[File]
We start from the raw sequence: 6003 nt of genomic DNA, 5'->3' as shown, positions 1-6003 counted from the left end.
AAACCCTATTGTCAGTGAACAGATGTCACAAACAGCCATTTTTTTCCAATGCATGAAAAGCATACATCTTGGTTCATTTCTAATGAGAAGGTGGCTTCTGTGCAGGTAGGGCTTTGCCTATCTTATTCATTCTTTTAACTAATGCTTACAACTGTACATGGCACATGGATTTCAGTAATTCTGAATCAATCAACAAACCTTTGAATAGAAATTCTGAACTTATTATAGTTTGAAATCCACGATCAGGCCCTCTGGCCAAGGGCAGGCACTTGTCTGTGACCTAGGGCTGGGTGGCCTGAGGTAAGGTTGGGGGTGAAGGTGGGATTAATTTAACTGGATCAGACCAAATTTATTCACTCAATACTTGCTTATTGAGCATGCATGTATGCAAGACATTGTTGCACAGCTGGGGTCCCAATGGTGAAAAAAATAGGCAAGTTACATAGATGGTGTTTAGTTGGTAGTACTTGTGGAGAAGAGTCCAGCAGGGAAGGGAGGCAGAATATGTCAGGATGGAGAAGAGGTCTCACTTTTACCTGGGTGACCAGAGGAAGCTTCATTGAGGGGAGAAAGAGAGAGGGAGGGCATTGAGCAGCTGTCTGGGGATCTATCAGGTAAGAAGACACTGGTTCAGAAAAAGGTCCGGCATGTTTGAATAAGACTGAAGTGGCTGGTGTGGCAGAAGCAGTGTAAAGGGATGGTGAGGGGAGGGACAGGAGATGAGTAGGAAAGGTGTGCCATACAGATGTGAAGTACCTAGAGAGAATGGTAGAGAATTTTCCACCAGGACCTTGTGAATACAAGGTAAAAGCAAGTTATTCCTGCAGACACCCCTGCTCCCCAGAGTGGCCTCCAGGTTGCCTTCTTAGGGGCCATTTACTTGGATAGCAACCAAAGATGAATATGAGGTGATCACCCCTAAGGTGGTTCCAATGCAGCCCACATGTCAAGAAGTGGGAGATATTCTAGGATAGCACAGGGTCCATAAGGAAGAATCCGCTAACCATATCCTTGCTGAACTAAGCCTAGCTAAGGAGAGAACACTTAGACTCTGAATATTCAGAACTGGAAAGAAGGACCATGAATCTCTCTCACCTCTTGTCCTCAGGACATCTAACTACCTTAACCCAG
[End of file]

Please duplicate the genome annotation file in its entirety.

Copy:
We start from the raw sequence: 6003 nt of genomic DNA, 5'->3' as shown, positions 1-6003 counted from the left end.
AAACCCTATTGTCAGTGAACAGATGTCACAAACAGCCATTTTTTTCCAATGCATGAAAAGCATACATCTTGGTTCATTTCTAATGAGAAGGTGGCTTCTGTGCAGGTAGGGCTTTGCCTATCTTATTCATTCTTTTAACTAATGCTTACAACTGTACATGGCACATGGATTTCAGTAATTCTGAATCAATCAACAAACCTTTGAATAGAAATTCTGAACTTATTATAGTTTGAAATCCACGATCAGGCCCTCTGGCCAAGGGCAGGCACTTGTCTGTGACCTAGGGCTGGGTGGCCTGAGGTAAGGTTGGGGGTGAAGGTGGGATTAATTTAACTGGATCAGACCAAATTTATTCACTCAATACTTGCTTATTGAGCATGCATGTATGCAAGACATTGTTGCACAGCTGGGGTCCCAATGGTGAAAAAAATAGGCAAGTTACATAGATGGTGTTTAGTTGGTAGTACTTGTGGAGAAGAGTCCAGCAGGGAAGGGAGGCAGAATATGTCAGGATGGAGAAGAGGTCTCACTTTTACCTGGGTGACCAGAGGAAGCTTCATTGAGGGGAGAAAGAGAGAGGGAGGGCATTGAGCAGCTGTCTGGGGATCTATCAGGTAAGAAGACACTGGTTCAGAAAAAGGTCCGGCATGTTTGAATAAGACTGAAGTGGCTGGTGTGGCAGAAGCAGTGTAAAGGGATGGTGAGGGGAGGGACAGGAGATGAGTAGGAAAGGTGTGCCATACAGATGTGAAGTACCTAGAGAGAATGGTAGAGAATTTTCCACCAGGACCTTGTGAATACAAGGTAAAAGCAAGTTATTCCTGCAGACACCCCTGCTCCCCAGAGTGGCCTCCAGGTTGCCTTCTTAGGGGCCATTTACTTGGATAGCAACCAAAGATGAATATGAGGTGATCACCCCTAAGGTGGTTCCAATGCAGCCCACATGTCAAGAAGTGGGAGATATTCTAGGATAGCACAGGGTCCATAAGGAAGAATCCGCTAACCATATCCTTGCTGAACTAAGCCTAGCTAAGGAGAGAACACTTAGACTCTGAATATTCAGAACTGGAAAGAAGGACCATGAATCTCTCTCACCTCTTGTCCTCAGGACATCTAACTACCTTAACCCAG